My husband and I are definitely members of the Sandwich Generation: still raising kids (or at least funding them) and looking after our elderly parents. It's not a fun spot to be in, but we've managed to keep a sense of humor through it all. I do know this --- when my turn comes, my kids will be fighting over me, and not in a good way, either. "I had her at my house the last two Christmases, now it's your turn to have the old bat!"
Since we moved my parents from Houston to the Dallas area six years ago, I have spent a lot of time cooling my heels --- along with other body parts --- in doctors' waiting rooms. Medical offices are set at temps cold enough to freeze the youknowwhats off a brass monkey. So are emergency rooms, hospital rooms, intensive care wards, and day surgeries. They claim that the cold inhibits germy growth. Personally, I'd rather take my chances with a bug than freeze to death, but that is not the point of this blog.
As anyone who's been to a doctor knows, the first visit requires a lot of paperwork: name, address, phone, insurance information, emergency contacts, and then it segues into the all-important patient history. Being both blind and hard-of-hearing, my parents depended on me to fill out their forms. I quickly discovered that Dante missed a tenth circle of hell, and that particular circle is found only in subarctic waiting rooms. It is impossible to be discreet while taking a patient history from an elderly parent who compensates for bad hearing by ratcheting up the volume. The following, or something close to it, happened not once, but, God help me, several times:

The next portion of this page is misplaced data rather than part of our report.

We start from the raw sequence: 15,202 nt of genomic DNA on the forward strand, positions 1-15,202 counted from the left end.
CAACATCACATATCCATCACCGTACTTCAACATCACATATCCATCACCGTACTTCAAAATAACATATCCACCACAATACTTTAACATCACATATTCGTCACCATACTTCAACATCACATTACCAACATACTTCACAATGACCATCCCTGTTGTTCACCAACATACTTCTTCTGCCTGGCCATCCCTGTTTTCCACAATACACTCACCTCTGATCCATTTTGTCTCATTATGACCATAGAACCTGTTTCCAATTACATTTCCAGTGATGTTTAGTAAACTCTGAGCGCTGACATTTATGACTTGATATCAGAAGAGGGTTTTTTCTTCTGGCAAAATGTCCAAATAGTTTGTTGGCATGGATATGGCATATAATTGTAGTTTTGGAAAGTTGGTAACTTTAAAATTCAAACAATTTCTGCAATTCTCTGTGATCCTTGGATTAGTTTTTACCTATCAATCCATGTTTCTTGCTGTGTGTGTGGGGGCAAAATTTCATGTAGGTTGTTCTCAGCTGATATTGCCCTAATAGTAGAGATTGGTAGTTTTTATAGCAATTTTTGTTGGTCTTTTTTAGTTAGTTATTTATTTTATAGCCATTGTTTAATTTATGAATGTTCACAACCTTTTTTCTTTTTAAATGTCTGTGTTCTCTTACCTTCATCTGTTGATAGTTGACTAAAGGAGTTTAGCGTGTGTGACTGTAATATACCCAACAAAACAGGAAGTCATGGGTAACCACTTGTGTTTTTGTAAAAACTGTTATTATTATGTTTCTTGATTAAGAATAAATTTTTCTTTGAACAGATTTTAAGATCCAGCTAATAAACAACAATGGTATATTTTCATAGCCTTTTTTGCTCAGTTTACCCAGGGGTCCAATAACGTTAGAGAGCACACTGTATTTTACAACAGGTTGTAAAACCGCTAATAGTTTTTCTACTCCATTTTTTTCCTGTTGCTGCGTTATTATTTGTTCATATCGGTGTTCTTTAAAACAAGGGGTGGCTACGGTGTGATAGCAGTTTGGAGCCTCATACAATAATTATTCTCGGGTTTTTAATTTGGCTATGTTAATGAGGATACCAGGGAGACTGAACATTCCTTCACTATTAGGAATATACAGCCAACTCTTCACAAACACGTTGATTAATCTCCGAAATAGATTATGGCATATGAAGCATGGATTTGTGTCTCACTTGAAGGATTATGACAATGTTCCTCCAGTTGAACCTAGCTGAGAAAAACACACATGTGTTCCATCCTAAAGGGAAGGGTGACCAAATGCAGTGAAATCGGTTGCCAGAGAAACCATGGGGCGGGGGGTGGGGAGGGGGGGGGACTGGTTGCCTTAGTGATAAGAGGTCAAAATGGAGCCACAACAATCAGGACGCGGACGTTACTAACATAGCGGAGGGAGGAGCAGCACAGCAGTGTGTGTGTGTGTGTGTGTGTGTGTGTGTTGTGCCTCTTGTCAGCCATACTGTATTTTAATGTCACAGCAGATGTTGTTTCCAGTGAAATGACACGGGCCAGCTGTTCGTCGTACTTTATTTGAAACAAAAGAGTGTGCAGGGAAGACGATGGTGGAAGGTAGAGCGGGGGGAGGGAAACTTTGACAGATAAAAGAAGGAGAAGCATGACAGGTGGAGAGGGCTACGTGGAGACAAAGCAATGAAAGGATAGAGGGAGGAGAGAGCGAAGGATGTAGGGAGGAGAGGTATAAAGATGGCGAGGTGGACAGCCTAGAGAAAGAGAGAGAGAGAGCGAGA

ME (leaning in, looking around furtively): When was the last time you had a bowel movement?
ME (leaning closer): A bowel movement? When was the last time you had one?
DADDY: YOU ARE GOING TO HAVE TO SPEAK UP!
ME (sighing): When was the last time you had a bowel movement?
DADDY (to my mother): WHAT'S SHE SAYING?
MOM: WHEN DID YOU LAST HAVE A BOWEL MOVEMENT?
ME: Can you keep it down? Geez...
ME (giving up): WHEN DID YOU HAVE YOUR LAST BOWEL MOVEMENT?
DADDY: THAT'S THE PROBLEM, I'M CONSTIPATED!
MOM: I THINK IT WAS WEDNESDAY MORNING.
DADDY: YOU SURE?
ME (to self): Shoot me. Now.
Then there was the first time I had to list my father's surgical history on a patient form. I managed to get through the tonsillectomy and the appendectomy and the dental surgeries without flinching, but when we got to the prostate surgery, I was in waiting room hell again. I thought he had it removed. No, it was reamed out, or as Daddy described the procedure for me and everyone else in two counties to hear, "THEY PUT A ROTO-ROOTER UP THE PENIS AND REAM THE THING OUT!" I swear on my life, those were his exact words. I don't know which made me wince more: the visual or the audio at full bawl.
Thankfully, my mother is long past menopause and sex. I can whip right through that minefield labeled "For Ladies Only". Are you pregnant? (Not bloody likely.) When was the date of your last menstrual period? (Around the time of the Nixon administration.) Do you have painful intercourse? (At 86, everything is painful.)